achieve this goal. When the initial contract ended. WWHA reviewed

the market and then re-contracted with Adam for a further term.


They considered other companies during the review process but felt that whilst offering elements of Disaster Recovery they didn’t bring the whole solution together in the same way as Adam Continuity. Adam Continuity don’t expect WWHA’s IT plans for the next few years to be set in stone and are happy to be flexible with the contract terms to reflect this.

Rehearsal Support:


There is always a lot of support from Adam Continuity for WWHA rehearsals. The account manager attends and WWHA comment that Adam Continuity engineers are pro-active in suggesting new ways of doing things and letting them try different methods of recovery. Internal feedback from WWHA users is positive regarding both the premises and the equipment provided.


WWHA takes their Disaster Recovery rehearsals very seriously. They offer services to 25,000 people and they don’t want this high quality of service to be disrupted.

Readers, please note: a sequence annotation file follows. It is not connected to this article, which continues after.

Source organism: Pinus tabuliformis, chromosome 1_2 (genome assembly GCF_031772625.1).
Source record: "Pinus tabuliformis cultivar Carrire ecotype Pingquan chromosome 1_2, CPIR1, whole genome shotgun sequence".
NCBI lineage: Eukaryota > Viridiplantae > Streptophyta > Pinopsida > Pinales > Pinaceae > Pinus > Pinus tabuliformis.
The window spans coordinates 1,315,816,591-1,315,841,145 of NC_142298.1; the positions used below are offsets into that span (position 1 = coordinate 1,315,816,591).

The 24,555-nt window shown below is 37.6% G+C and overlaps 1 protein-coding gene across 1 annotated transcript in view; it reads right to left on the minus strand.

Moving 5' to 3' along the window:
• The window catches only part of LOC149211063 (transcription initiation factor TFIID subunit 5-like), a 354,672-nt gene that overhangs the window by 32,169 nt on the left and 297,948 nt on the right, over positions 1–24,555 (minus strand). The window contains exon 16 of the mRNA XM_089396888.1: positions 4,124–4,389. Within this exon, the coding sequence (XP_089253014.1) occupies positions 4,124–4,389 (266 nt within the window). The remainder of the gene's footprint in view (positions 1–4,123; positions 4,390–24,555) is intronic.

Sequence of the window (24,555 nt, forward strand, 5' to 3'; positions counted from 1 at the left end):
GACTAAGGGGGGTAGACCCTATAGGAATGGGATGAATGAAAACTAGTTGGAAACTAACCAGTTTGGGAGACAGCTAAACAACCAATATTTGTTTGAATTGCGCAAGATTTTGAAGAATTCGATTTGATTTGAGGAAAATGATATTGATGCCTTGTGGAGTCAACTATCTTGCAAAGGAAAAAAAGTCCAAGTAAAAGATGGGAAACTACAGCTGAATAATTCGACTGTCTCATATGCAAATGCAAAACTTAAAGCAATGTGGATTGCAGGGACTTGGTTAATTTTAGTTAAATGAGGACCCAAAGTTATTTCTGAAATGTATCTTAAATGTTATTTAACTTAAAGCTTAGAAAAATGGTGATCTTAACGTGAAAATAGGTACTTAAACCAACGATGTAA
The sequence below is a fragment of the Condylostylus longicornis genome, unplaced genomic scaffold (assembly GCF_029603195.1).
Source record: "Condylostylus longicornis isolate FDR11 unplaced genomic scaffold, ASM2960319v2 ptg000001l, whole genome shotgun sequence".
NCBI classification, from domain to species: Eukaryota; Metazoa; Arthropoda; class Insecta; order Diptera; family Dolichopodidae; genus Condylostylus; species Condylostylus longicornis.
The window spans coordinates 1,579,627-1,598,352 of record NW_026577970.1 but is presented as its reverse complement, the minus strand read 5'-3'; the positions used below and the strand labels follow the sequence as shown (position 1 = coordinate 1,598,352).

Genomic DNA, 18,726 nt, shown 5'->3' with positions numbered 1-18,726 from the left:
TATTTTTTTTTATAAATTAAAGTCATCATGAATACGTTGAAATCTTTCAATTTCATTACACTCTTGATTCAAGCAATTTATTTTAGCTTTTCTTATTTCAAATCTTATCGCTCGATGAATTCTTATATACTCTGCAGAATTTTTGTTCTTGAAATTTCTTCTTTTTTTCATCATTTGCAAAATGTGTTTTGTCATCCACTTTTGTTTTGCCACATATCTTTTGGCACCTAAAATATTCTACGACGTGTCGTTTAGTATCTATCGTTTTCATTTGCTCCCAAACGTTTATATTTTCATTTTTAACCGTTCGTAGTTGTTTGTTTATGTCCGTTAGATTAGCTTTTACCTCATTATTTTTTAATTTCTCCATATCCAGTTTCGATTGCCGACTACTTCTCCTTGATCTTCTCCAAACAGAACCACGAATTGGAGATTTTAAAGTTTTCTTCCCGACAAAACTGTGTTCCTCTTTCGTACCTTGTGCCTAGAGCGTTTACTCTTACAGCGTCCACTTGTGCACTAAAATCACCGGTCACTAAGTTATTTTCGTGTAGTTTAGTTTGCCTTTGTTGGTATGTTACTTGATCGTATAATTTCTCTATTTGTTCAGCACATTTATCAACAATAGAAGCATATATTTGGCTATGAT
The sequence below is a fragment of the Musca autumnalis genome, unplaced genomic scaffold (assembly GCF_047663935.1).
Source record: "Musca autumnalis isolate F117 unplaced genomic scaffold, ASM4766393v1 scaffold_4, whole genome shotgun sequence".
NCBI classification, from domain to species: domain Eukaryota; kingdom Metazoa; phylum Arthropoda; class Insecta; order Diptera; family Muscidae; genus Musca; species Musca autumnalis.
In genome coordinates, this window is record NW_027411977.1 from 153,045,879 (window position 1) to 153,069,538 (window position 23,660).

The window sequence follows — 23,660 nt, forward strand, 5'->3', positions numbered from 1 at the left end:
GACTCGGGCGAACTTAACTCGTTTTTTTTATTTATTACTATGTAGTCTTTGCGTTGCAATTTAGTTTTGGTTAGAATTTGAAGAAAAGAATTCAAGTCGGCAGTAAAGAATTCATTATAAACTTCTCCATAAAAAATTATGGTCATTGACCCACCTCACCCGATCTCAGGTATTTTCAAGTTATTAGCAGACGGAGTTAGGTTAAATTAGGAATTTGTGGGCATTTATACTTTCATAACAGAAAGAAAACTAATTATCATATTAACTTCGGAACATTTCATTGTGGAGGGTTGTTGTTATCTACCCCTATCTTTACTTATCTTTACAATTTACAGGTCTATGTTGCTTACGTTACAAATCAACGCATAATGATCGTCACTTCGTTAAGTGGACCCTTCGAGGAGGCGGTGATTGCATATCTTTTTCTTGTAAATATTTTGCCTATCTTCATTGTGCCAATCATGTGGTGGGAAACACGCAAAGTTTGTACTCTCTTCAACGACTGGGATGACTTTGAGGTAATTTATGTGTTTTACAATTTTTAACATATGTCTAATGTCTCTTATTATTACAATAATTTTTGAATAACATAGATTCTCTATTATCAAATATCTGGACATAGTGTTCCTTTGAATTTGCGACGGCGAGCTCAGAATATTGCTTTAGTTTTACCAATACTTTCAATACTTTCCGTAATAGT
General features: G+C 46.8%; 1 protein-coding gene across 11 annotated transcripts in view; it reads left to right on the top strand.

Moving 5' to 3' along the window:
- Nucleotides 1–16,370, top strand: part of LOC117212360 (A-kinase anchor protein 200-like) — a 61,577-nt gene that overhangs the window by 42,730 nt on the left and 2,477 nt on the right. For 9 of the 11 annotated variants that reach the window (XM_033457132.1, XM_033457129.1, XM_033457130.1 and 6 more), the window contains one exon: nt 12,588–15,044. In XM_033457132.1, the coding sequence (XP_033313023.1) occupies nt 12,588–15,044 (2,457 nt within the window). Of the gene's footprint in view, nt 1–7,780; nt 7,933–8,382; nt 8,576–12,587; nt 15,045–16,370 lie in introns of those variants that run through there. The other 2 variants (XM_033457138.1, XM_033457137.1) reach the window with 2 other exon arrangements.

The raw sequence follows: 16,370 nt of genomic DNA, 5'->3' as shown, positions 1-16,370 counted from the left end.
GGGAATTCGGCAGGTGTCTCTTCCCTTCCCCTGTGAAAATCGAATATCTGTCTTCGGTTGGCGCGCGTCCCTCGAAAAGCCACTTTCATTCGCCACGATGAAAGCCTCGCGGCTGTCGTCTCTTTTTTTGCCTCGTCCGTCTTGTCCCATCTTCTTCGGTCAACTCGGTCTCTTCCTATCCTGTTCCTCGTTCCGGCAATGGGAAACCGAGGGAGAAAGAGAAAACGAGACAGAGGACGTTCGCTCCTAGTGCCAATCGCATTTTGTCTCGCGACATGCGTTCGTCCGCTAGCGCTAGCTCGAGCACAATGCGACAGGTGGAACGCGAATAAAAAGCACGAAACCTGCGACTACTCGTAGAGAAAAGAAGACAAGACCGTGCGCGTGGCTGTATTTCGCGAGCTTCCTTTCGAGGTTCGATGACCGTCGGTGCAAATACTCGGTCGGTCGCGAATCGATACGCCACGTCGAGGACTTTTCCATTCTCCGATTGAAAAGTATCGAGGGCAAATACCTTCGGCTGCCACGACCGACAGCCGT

Gareth Williams

– Head of Information Systems at WWHA sums up the strength of the relationship between the two organisations:


“I am looking forward to working with

Adam Continuity in the future. As we change our technologies and requirements, I am confident that Adam will maintain their capability and, just as importantly, their motivation to support us”.


“A local site is a far more realistic proposition for both exercises and recoveries”.


“The recovery building looks, and is, secure, which is an important psychological factor in disaster recovery”.